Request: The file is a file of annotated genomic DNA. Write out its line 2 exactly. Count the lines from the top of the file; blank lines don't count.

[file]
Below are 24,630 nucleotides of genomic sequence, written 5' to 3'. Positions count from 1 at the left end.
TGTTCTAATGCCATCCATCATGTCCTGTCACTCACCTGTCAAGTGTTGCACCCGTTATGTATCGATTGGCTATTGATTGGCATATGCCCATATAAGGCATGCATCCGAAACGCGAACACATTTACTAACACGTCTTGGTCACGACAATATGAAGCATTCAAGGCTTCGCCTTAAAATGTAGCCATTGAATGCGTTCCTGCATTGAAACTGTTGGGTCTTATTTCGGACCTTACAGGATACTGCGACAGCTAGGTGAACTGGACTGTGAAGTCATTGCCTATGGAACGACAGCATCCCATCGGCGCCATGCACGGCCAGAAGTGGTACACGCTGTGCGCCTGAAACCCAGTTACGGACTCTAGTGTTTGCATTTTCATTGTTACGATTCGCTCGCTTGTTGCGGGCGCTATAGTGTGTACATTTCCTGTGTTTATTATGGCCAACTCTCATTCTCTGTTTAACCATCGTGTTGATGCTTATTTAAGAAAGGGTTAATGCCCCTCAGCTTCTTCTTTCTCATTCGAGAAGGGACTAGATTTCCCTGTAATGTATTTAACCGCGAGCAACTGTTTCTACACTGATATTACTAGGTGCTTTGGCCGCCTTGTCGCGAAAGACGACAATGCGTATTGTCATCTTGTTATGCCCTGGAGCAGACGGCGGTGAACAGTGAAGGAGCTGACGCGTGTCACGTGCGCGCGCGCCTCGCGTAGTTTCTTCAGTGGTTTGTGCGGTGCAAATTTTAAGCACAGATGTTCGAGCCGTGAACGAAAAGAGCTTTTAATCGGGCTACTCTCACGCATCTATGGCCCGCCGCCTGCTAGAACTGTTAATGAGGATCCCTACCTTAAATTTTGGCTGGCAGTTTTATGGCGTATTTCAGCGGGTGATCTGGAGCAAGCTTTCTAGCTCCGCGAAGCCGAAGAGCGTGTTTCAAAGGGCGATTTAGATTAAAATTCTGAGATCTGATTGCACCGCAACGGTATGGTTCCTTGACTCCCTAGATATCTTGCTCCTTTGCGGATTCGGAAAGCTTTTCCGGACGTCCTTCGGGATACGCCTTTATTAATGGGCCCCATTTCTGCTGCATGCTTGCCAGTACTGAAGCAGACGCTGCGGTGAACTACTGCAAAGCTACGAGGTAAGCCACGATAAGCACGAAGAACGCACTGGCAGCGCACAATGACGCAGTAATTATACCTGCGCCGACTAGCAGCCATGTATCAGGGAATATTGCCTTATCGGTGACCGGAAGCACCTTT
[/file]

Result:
TGTTCTAATGCCATCCATCATGTCCTGTCACTCACCTGTCAAGTGTTGCACCCGTTATGTATCGATTGGCTATTGATTGGCATATGCCCATATAAGGCATGCATCCGAAACGCGAACACATTTACTAACACGTCTTGGTCACGACAATATGAAGCATTCAAGGCTTCGCCTTAAAATGTAGCCATTGAATGCGTTCCTGCATTGAAACTGTTGGGTCTTATTTCGGACCTTACAGGATACTGCGACAGCTAGGTGAACTGGACTGTGAAGTCATTGCCTATGGAACGACAGCATCCCATCGGCGCCATGCACGGCCAGAAGTGGTACACGCTGTGCGCCTGAAACCCAGTTACGGACTCTAGTGTTTGCATTTTCATTGTTACGATTCGCTCGCTTGTTGCGGGCGCTATAGTGTGTACATTTCCTGTGTTTATTATGGCCAACTCTCATTCTCTGTTTAACCATCGTGTTGATGCTTATTTAAGAAAGGGTTAATGCCCCTCAGCTTCTTCTTTCTCATTCGAGAAGGGACTAGATTTCCCTGTAATGTATTTAACCGCGAGCAACTGTTTCTACACTGATATTACTAGGTGCTTTGGCCGCCTTGTCGCGAAAGACGACAATGCGTATTGTCATCTTGTTATGCCCTGGAGCAGACGGCGGTGAACAGTGAAGGAGCTGACGCGTGTCACGTGCGCGCGCGCCTCGCGTAGTTTCTTCAGTGGTTTGTGCGGTGCAAATTTTAAGCACAGATGTTCGAGCCGTGAACGAAAAGAGCTTTTAATCGGGCTACTCTCACGCATCTATGGCCCGCCGCCTGCTAGAACTGTTAATGAGGATCCCTACCTTAAATTTTGGCTGGCAGTTTTATGGCGTATTTCAGCGGGTGATCTGGAGCAAGCTTTCTAGCTCCGCGAAGCCGAAGAGCGTGTTTCAAAGGGCGATTTAGATTAAAATTCTGAGATCTGATTGCACCGCAACGGTATGGTTCCTTGACTCCCTAGATATCTTGCTCCTTTGCGGATTCGGAAAGCTTTTCCGGACGTCCTTCGGGATACGCCTTTATTAATGGGCCCCATTTCTGCTGCATGCTTGCCAGTACTGAAGCAGACGCTGCGGTGAACTACTGCAAAGCTACGAGGTAAGCCACGATAAGCACGAAGAACGCACTGGCAGCGCACAATGACGCAGTAATTATACCTGCGCCGACTAGCAGCCATGTATCAGGGAATATTGCCTTATCGGTGACCGGAAGCACCTTT